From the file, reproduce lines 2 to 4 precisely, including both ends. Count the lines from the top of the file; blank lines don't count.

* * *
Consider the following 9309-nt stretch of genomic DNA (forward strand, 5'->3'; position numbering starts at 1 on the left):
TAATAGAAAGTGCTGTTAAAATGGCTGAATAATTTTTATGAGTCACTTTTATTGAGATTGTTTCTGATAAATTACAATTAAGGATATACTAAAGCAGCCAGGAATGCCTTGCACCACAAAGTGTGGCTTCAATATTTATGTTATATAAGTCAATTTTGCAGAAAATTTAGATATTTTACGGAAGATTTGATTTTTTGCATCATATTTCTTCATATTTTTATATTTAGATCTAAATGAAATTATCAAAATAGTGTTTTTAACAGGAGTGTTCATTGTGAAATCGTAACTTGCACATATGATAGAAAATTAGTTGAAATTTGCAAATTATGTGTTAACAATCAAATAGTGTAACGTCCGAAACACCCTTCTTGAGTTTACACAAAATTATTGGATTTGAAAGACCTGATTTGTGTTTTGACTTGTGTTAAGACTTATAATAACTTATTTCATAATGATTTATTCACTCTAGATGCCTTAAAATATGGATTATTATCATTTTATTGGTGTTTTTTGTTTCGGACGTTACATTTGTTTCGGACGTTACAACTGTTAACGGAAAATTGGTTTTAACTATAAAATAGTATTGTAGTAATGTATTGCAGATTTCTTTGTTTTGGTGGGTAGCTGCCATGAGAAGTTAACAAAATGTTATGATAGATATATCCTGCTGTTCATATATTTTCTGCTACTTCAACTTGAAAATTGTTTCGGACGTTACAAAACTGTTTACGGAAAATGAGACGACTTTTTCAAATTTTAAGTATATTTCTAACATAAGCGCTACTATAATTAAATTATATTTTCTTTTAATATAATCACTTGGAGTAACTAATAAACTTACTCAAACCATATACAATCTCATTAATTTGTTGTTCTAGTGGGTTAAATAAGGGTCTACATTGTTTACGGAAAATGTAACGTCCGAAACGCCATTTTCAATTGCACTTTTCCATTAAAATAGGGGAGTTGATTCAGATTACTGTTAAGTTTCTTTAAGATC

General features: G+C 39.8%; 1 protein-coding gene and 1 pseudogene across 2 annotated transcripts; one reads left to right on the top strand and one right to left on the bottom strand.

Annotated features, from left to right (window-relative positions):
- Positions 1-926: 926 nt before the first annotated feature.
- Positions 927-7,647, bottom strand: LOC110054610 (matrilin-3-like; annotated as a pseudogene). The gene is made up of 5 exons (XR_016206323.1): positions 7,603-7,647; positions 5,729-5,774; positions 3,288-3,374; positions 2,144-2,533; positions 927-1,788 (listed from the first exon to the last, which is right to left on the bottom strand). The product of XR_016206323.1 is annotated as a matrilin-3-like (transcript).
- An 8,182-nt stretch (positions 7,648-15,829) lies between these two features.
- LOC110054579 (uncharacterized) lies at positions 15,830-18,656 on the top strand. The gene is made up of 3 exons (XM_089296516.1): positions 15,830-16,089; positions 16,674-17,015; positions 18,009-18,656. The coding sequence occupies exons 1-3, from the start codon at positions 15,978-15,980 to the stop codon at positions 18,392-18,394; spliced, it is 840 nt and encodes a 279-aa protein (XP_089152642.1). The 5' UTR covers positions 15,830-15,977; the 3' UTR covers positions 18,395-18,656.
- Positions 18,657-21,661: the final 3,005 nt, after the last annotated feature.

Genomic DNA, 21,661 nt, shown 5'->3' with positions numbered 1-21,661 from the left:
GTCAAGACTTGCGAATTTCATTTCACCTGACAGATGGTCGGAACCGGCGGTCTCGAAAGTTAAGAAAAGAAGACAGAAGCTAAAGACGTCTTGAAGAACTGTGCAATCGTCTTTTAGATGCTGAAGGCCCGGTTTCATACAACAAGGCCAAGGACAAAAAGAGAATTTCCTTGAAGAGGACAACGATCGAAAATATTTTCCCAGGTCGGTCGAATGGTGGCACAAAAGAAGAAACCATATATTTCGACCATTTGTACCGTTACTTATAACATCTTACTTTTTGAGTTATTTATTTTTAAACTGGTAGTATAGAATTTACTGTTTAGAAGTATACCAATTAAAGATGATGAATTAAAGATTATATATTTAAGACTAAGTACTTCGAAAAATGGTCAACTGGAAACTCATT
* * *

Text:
TAATAGAAAGTGCTGTTAAAATGGCTGAATAATTTTTATGAGTCACTTTTATTGAGATTGTTTCTGATAAATTACAATTAAGGATATACTAAAGCAGCCAGGAATGCCTTGCACCACAAAGTGTGGCTTCAATATTTATGTTATATAAGTCAATTTTGCAGAAAATTTAGATATTTTACGGAAGATTTGATTTTTTGCATCATATTTCTTCATATTTTTATATTTAGATCTAAATGAAATTATCAAAATAGTGTTTTTAACAGGAGTGTTCATTGTGAAATCGTAACTTGCACATATGATAGAAAATTAGTTGAAATTTGCAAATTATGTGTTAACAATCAAATAGTGTAACGTCCGAAACACCCTTCTTGAGTTTACACAAAATTATTGGATTTGAAAGACCTGATTTGTGTTTTGACTTGTGTTAAGACTTATAATAACTTATTTCATAATGATTTATTCACTCTAGATGCCTTAAAATATGGATTATTATCATTTTATTGGTGTTTTTTGTTTCGGACGTTACATTTGTTTCGGACGTTACAACTGTTAACGGAAAATTGGTTTTAACTATAAAATAGTATTGTAGTAATGTATTGCAGATTTCTTTGTTTTGGTGGGTAGCTGCCATGAGAAGTTAACAAAATGTTATGATAGATATATCCTGCTGTTCATATATTTTCTGCTACTTCAACTTGAAAATTGTTTCGGACGTTACAAAACTGTTTACGGAAAATGAGACGACTTTTTCAAATTTTAAGTATATTTCTAACATAAGCGCTACTATAATTAAATTATATTTTCTTTTAATATAATCACTTGGAGTAACTAATAAACTTACTCAAACCATATACAATCTCATTAATTTGTTGTTCTAGTGGGTTAAATAAGGGTCTACATTGTTTACGGAAAATGTAACGTCCGAAACGCCATTTTCAATTGCACTTTTCCATTAAAATAGGGGAGTTGATTCAGATTACTGTTAAGTTTCTTTAAGATC

General features: G+C 39.8%; 1 protein-coding gene and 1 pseudogene across 2 annotated transcripts; one reads left to right on the top strand and one right to left on the bottom strand.

Annotated features, from left to right (window-relative positions):